Playing Sunday July 17 at 2:00 , 4:30 , 7:00 , and 9:30 at BAMcinématek [Program & Tix]
BAM’s “Marilyn!” series wraps up with a doozy: John Huston’s adaptation of Arthur Miller’s paean to Monroe’s life-giving force. A poignantly odd, intense film heightened by Death’s shadow all around – it was the final completed film by Clark Gable (who died 10 days after shooting from a heart attack) and Monroe (who died a year later) and one of the last great performances by Montgomery Clift,, who passed away equally prematurely in 1966. The Misfits was a box office in disaster in its day and endured great criticism for Miller’s serious-minded, moralistic, almost baroque script, but remains a fascinating, affecting relic of Hollywood Babylon.
Dan Callahan provides a not entirely flattering, but gripping take on Monroe’s performance in the film, in his essay for Alt Screen:
Increasingly dependent on liquor and pills, Monroe made her final stab at being taken seriously in the difficult-to-watch The Misfits (1961), scripted by Miller, directed by John Huston and co-starring her one-time fantasy Daddy, Clark Gable. As Roslyn, a sad-eyed divorcee, an exhausted Monroe is lost in internal traumas that we cannot share with her (always the downside of Strasberg’s dig-up-your-own-pain acting theories). With this movie, Monroe seems to want to show us just what a total wreck she is, and she looks totally exposed, not in the unformed way of Don’t Bother to Knock but in a much more liquid style that might have something to do with the drugs she was taking. She’s trying so hard to communicate with us in The Misfits, and even when she fails, mainly due to the script’s repetitions, her attempts are often touching. Huston includes some random close shots of her behind as if he wants to throw a bone to the paying customers, and he keeps her explosion of anger toward the end in extreme long shot, which limits its impact. In the last scene, she drives away with Gable toward a star on the horizon, looking bone-white and spectral, as if she were fading away.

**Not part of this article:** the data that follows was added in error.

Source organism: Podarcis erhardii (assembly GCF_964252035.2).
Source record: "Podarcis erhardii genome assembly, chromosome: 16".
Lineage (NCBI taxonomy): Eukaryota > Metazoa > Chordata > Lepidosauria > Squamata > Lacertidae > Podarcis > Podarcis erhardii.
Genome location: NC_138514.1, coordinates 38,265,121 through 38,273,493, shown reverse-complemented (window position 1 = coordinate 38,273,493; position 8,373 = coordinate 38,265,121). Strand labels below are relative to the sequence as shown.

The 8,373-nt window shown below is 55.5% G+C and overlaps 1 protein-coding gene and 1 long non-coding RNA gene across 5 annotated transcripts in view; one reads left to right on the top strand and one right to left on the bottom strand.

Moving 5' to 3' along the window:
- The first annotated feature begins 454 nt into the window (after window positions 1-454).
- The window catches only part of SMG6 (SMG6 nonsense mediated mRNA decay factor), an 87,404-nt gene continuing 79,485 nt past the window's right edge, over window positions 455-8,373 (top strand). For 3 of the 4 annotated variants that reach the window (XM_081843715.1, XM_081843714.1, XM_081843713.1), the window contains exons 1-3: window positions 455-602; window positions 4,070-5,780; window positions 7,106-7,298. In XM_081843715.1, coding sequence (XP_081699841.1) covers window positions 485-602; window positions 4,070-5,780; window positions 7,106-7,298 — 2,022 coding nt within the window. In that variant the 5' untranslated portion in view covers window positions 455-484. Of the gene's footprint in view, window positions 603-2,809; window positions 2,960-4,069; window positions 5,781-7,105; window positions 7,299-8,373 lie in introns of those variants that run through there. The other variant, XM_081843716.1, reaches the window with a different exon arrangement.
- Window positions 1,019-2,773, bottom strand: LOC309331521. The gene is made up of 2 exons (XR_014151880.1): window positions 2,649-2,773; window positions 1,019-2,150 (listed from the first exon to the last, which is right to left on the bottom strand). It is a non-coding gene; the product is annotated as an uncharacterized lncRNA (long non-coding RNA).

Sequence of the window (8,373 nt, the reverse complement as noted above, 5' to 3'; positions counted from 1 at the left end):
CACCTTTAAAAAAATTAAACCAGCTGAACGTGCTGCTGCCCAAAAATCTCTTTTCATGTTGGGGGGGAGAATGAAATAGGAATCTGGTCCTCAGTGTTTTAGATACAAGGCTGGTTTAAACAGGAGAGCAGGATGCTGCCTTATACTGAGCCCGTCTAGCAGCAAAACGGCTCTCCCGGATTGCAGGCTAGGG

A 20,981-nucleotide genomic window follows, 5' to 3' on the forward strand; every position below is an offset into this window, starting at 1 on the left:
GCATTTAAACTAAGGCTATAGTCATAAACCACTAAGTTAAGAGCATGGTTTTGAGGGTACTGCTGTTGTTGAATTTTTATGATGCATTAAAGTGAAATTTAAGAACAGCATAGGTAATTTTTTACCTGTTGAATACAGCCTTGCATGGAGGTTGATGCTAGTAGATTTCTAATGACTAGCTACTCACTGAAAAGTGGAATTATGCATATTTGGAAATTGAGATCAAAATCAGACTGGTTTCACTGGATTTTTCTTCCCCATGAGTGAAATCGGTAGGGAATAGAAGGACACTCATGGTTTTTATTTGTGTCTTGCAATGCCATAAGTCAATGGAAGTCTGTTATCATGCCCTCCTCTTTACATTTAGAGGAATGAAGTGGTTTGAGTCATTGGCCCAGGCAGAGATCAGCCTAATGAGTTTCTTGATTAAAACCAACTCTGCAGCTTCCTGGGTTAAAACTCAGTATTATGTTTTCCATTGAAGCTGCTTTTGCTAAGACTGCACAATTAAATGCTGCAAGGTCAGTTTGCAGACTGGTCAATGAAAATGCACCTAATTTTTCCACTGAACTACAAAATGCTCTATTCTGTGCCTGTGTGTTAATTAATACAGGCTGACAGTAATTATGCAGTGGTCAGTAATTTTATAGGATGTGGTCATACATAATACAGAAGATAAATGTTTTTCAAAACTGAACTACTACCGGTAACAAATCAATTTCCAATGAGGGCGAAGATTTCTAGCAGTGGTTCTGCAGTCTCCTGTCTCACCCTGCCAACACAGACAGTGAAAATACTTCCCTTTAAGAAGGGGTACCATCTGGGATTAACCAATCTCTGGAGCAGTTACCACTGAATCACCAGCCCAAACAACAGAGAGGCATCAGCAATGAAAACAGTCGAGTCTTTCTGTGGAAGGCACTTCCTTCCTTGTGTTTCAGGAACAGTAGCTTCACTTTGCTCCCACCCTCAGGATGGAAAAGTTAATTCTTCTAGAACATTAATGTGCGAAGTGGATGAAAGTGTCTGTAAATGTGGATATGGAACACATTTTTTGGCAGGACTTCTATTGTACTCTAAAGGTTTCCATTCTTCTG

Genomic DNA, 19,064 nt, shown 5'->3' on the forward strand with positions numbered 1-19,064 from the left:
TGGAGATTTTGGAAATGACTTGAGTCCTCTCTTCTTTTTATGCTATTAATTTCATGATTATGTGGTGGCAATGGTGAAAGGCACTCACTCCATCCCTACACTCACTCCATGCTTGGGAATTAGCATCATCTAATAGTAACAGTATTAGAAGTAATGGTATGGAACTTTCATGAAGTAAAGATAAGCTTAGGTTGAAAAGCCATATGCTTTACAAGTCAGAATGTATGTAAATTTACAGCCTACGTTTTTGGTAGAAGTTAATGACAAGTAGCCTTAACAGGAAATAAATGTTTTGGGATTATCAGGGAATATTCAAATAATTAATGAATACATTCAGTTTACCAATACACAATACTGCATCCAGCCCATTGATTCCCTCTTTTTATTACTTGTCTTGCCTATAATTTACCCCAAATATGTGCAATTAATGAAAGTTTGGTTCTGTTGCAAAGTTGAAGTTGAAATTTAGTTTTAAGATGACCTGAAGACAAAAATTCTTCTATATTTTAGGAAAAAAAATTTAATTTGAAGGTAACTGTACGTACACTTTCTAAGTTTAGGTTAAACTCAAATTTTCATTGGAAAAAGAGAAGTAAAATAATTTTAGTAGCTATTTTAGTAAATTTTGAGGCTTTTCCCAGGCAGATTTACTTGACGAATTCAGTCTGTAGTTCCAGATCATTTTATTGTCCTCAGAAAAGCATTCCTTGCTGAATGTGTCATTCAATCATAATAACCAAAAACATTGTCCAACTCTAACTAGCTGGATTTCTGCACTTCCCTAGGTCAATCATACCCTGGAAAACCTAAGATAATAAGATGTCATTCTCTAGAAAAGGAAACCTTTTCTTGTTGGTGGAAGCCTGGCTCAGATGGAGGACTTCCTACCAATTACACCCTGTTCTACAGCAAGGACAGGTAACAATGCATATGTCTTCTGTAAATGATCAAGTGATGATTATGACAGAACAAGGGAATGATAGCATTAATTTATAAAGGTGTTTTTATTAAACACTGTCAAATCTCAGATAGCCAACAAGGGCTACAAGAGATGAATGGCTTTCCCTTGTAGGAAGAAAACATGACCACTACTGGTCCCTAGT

Some background from Nigel Wheale in Fifty Key American Films:
[The Misfits] fascinates as a symptomatic work; that is in the way some films seem to show more than they intend, gathering together their times and displaying them in ways that writer, director and actors could never have conceived. This film is also revealing about the nature of acting for cinema, just at the moment when the medium was falling from grace with its audience. The Misfits plays with its starring cast in a very knowing way, using the politics of charisma with remorseless cruelty…As a decayed western, The Misfits is a cruel parody of the conventions of a major Hollywood genre that could no longer work on its old terms. Yet there is no nostalgia for ‘the lost West’, only unflinching realism about what life in that territory has become, when Nevada is the ‘Leave It’ state, a dumping ground for everything from former wives to atomic bombs. There are scenes and shots suffused with a peculiarly American bleakness, which is portrayed on the cusp between two very different decades.
…[Huston] was…a director who rapidly lost interest in films that were not going well, and he routinely gave little explicit direction to actors, depending on the chemistry of the shoot to create drama in front of his cameras. All of this can be sensed in the risk-laden direction and acting in The Misfits. What is also extraordinary is that this creator of rugged, male-focused action films chose to put Marilyn Monroe’s Roslyn at the nominal centre of his film…
Miller had been working on the screenplay since 1957, but it was still unfinished when shooting began in 1960, in the July heat of the Nevada desert. Four years earlier, he had met an eccentric pair of cowhands in Nevada, who hunted down some of the remaining wild mustangs for sale to the slaughterhouse. The dramatist was struck by these men and their degraded work, and drew on them for his screenplay, which was to reveal ‘our lives’ meaninglessness and maybe how we got to where we are’. But, fatally, Miller had a low opinion of writing for movies, and his commitment to The Misfits was in fact a desperate personal gamble, since he was intending to create the perfect vehicle for his wife, Marilyn Monroe, as a way of regaining her affection and perhaps salvaging their marriage.
Huston wrote, ‘The cast alone made The Misfits the most expensive black and white film – above the line- which had been made until then’. The director could hardly have chosen a more unstable and demanding trio for the central roles than Monroe, Clark Gable and Montgomery Clift – and both director and his leads were in the grip of serious addictions that came near to destroying the entire production. Clift was intimidated by Gable, but could not respect his acting, which he considered limited. Gable had no time for Clift, as a product of the ‘Method’ school, yet he came to admire the younger actor’s willingness to perform his own stunts.